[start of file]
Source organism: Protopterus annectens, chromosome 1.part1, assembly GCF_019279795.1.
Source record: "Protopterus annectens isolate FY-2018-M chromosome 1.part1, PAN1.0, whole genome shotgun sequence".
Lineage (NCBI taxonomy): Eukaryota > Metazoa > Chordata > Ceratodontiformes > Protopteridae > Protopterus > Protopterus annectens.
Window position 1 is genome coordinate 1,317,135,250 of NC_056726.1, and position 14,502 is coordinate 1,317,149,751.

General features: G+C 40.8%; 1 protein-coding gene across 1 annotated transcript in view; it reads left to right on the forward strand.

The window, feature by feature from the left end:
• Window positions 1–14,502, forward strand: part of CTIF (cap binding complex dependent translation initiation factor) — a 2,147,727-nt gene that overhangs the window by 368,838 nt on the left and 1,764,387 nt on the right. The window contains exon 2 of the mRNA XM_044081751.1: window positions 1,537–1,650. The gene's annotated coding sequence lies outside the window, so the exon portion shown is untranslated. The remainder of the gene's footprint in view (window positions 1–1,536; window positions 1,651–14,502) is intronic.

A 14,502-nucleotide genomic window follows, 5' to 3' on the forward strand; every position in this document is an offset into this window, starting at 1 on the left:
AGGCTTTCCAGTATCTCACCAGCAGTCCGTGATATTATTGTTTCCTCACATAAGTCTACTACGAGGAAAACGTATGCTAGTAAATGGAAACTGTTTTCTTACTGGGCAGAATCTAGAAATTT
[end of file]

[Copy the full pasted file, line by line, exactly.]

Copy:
Source organism: Protopterus annectens, chromosome 1.part1, assembly GCF_019279795.1.
Source record: "Protopterus annectens isolate FY-2018-M chromosome 1.part1, PAN1.0, whole genome shotgun sequence".
Lineage (NCBI taxonomy): Eukaryota > Metazoa > Chordata > Ceratodontiformes > Protopteridae > Protopterus > Protopterus annectens.
Window position 1 is genome coordinate 1,317,135,250 of NC_056726.1, and position 14,502 is coordinate 1,317,149,751.

General features: G+C 40.8%; 1 protein-coding gene across 1 annotated transcript in view; it reads left to right on the forward strand.

The window, feature by feature from the left end:
• Window positions 1–14,502, forward strand: part of CTIF (cap binding complex dependent translation initiation factor) — a 2,147,727-nt gene that overhangs the window by 368,838 nt on the left and 1,764,387 nt on the right. The window contains exon 2 of the mRNA XM_044081751.1: window positions 1,537–1,650. The gene's annotated coding sequence lies outside the window, so the exon portion shown is untranslated. The remainder of the gene's footprint in view (window positions 1–1,536; window positions 1,651–14,502) is intronic.

A 14,502-nucleotide genomic window follows, 5' to 3' on the forward strand; every position in this document is an offset into this window, starting at 1 on the left:
AGGCTTTCCAGTATCTCACCAGCAGTCCGTGATATTATTGTTTCCTCACATAAGTCTACTACGAGGAAAACGTATGCTAGTAAATGGAAACTGTTTTCTTACTGGGCAGAATCTAGAAATTT